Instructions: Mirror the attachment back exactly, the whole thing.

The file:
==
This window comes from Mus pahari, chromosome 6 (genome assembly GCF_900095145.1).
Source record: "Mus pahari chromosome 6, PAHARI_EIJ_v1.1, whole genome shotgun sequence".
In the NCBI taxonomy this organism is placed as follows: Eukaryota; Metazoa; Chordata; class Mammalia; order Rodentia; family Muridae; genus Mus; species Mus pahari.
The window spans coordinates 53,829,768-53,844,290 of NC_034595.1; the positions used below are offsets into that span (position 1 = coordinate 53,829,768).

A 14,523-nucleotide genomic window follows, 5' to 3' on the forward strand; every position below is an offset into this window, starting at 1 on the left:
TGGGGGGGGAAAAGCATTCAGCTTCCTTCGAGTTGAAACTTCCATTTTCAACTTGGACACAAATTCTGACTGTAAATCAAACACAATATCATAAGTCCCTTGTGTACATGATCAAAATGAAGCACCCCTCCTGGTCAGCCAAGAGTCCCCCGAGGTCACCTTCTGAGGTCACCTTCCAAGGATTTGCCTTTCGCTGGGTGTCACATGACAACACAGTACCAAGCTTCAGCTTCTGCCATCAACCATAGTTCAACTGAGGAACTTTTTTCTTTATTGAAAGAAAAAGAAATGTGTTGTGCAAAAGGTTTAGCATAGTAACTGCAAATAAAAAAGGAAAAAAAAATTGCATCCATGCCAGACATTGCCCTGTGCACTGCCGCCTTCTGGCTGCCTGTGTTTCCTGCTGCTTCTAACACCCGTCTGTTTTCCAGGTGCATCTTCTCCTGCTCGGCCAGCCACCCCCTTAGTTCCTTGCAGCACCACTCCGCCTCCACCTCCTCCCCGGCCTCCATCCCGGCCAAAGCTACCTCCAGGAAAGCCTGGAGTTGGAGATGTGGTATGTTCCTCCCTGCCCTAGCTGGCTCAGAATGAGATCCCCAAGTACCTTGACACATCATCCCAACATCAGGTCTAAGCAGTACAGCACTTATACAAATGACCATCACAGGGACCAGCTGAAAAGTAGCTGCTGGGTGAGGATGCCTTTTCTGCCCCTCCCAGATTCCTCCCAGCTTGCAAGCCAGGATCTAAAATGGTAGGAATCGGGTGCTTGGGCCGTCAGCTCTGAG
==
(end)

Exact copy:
This window comes from Mus pahari, chromosome 6 (genome assembly GCF_900095145.1).
Source record: "Mus pahari chromosome 6, PAHARI_EIJ_v1.1, whole genome shotgun sequence".
In the NCBI taxonomy this organism is placed as follows: Eukaryota; Metazoa; Chordata; class Mammalia; order Rodentia; family Muridae; genus Mus; species Mus pahari.
The window spans coordinates 53,829,768-53,844,290 of NC_034595.1; the positions used below are offsets into that span (position 1 = coordinate 53,829,768).

A 14,523-nucleotide genomic window follows, 5' to 3' on the forward strand; every position below is an offset into this window, starting at 1 on the left:
TGGGGGGGGAAAAGCATTCAGCTTCCTTCGAGTTGAAACTTCCATTTTCAACTTGGACACAAATTCTGACTGTAAATCAAACACAATATCATAAGTCCCTTGTGTACATGATCAAAATGAAGCACCCCTCCTGGTCAGCCAAGAGTCCCCCGAGGTCACCTTCTGAGGTCACCTTCCAAGGATTTGCCTTTCGCTGGGTGTCACATGACAACACAGTACCAAGCTTCAGCTTCTGCCATCAACCATAGTTCAACTGAGGAACTTTTTTCTTTATTGAAAGAAAAAGAAATGTGTTGTGCAAAAGGTTTAGCATAGTAACTGCAAATAAAAAAGGAAAAAAAAATTGCATCCATGCCAGACATTGCCCTGTGCACTGCCGCCTTCTGGCTGCCTGTGTTTCCTGCTGCTTCTAACACCCGTCTGTTTTCCAGGTGCATCTTCTCCTGCTCGGCCAGCCACCCCCTTAGTTCCTTGCAGCACCACTCCGCCTCCACCTCCTCCCCGGCCTCCATCCCGGCCAAAGCTACCTCCAGGAAAGCCTGGAGTTGGAGATGTGGTATGTTCCTCCCTGCCCTAGCTGGCTCAGAATGAGATCCCCAAGTACCTTGACACATCATCCCAACATCAGGTCTAAGCAGTACAGCACTTATACAAATGACCATCACAGGGACCAGCTGAAAAGTAGCTGCTGGGTGAGGATGCCTTTTCTGCCCCTCCCAGATTCCTCCCAGCTTGCAAGCCAGGATCTAAAATGGTAGGAATCGGGTGCTTGGGCCGTCAGCTCTGAG